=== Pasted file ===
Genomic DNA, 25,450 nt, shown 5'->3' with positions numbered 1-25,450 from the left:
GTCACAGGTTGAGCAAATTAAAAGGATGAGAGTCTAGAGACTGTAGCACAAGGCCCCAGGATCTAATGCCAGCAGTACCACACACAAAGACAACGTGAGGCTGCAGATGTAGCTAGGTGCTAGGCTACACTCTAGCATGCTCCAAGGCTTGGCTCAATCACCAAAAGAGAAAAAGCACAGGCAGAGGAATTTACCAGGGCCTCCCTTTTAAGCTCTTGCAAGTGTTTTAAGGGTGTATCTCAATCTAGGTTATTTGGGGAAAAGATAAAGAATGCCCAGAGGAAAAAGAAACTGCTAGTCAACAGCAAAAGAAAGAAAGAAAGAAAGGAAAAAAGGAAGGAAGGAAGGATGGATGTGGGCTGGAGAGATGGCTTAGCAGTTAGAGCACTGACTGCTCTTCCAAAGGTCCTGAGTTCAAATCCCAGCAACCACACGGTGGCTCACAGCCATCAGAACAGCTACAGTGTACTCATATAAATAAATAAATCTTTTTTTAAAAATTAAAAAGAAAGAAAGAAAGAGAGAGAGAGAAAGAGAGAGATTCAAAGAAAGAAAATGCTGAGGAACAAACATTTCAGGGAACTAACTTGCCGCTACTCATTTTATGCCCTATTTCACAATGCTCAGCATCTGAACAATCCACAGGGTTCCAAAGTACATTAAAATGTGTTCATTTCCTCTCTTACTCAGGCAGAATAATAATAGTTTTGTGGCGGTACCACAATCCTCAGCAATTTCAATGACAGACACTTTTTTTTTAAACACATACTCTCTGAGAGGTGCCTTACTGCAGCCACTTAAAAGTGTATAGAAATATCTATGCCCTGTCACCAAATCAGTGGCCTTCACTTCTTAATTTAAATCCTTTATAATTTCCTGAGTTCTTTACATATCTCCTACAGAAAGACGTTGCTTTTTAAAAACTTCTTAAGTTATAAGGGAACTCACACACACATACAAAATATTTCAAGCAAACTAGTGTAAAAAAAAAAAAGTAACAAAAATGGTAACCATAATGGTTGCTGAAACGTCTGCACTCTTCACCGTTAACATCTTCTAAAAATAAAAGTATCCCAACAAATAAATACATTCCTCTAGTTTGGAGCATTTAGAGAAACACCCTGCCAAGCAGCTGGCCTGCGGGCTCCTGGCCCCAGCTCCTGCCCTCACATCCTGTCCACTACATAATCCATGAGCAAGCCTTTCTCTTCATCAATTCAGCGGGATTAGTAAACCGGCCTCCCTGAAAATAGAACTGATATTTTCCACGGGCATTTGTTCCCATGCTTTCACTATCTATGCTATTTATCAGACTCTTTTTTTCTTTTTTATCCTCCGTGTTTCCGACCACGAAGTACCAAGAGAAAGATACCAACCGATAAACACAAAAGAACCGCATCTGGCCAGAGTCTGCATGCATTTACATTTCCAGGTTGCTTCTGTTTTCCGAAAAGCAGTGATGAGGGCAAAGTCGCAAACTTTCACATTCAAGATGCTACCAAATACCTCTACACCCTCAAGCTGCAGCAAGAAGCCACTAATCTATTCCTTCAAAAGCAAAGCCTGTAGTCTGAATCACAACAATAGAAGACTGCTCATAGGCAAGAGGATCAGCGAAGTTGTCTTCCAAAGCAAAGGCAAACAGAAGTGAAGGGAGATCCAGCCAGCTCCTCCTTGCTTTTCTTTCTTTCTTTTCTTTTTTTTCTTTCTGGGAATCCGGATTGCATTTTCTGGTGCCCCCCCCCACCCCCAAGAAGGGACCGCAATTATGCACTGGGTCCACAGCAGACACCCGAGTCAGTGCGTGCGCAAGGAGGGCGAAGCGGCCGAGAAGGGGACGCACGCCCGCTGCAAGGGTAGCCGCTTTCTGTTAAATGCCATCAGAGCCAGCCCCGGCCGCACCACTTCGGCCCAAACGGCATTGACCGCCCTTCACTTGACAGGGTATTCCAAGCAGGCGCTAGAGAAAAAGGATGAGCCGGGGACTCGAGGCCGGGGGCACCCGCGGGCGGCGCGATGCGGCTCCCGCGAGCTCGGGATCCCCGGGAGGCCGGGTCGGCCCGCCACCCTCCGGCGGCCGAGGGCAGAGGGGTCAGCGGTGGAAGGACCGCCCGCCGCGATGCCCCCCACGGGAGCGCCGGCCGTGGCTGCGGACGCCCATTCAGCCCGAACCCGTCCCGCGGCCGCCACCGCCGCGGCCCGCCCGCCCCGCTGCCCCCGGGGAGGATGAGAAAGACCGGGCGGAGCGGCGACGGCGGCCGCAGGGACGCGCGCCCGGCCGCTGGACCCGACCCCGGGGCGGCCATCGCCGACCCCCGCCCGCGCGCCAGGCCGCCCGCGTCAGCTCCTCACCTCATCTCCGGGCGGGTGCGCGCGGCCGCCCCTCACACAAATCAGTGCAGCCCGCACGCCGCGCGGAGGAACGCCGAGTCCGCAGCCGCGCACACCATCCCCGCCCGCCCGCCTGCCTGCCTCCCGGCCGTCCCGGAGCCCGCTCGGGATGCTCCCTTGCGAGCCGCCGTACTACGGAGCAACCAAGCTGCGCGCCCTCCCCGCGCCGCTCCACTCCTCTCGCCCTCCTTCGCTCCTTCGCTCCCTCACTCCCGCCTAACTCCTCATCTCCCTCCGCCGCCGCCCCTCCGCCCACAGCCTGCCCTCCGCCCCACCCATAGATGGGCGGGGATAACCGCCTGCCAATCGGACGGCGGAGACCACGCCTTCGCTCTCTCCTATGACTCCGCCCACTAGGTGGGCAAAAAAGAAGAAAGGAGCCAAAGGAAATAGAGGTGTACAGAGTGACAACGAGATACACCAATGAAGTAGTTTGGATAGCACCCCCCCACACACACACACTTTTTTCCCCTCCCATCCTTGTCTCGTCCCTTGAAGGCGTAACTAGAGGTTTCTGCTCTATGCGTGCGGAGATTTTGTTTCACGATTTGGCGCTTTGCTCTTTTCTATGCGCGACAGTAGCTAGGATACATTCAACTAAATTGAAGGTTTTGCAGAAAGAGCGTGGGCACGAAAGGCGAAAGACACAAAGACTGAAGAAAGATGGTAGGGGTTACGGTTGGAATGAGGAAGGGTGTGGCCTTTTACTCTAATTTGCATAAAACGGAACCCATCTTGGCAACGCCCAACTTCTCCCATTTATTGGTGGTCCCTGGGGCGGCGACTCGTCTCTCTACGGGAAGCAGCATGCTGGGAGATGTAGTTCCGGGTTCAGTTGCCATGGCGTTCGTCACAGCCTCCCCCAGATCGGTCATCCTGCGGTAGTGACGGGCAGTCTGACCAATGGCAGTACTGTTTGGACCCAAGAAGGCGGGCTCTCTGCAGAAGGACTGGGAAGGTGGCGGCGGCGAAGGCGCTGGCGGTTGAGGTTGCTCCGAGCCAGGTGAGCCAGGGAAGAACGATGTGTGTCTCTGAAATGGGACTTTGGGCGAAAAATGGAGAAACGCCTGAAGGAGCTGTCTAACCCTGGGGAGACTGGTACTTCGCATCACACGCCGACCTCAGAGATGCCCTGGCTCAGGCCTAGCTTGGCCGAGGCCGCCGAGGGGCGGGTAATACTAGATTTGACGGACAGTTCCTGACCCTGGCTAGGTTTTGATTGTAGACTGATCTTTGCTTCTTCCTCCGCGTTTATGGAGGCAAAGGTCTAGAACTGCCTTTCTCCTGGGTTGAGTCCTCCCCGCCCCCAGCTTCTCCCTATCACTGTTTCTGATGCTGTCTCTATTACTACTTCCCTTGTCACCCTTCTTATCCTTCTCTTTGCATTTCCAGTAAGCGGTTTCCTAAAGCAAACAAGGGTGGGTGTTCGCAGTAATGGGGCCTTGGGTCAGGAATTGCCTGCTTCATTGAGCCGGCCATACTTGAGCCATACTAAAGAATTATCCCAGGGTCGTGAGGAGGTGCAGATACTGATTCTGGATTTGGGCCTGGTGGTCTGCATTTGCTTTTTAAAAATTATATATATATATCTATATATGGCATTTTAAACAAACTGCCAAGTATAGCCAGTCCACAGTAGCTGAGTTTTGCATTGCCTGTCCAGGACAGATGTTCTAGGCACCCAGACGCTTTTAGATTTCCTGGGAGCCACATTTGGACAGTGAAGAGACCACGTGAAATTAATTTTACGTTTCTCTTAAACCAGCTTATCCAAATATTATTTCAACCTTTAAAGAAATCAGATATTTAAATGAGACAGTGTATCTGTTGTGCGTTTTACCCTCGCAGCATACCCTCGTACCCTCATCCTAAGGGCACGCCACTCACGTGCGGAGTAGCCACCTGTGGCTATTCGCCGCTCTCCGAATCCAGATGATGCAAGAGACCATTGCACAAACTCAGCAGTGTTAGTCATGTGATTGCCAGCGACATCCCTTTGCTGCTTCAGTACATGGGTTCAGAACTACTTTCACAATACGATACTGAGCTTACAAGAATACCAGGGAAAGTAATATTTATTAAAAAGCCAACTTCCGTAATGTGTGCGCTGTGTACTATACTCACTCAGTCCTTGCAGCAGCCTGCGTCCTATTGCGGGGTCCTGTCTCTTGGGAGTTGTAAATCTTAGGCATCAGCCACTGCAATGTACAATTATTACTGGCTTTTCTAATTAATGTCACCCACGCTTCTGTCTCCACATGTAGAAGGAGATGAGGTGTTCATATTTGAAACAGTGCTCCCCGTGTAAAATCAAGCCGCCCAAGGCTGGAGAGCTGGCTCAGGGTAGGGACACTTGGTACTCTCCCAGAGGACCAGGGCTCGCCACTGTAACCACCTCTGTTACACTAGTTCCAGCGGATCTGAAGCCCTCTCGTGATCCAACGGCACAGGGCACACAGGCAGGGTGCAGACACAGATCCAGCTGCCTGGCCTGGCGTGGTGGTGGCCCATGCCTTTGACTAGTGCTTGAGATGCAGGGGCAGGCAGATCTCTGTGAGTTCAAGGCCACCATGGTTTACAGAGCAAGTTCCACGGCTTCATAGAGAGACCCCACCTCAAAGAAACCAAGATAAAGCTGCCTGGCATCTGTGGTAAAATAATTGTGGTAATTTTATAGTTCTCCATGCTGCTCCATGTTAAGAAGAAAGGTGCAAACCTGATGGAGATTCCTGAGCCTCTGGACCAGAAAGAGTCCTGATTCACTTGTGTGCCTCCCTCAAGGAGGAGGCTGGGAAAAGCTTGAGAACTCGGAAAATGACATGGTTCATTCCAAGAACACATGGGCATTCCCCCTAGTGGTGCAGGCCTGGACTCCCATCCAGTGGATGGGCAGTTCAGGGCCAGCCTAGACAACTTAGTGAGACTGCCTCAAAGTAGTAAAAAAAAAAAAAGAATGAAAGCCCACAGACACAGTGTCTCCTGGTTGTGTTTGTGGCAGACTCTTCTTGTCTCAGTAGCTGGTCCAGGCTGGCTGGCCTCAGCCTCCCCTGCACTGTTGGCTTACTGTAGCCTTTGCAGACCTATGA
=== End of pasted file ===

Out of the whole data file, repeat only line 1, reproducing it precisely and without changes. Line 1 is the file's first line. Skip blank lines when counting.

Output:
Genomic DNA, 25,450 nt, shown 5'->3' with positions numbered 1-25,450 from the left: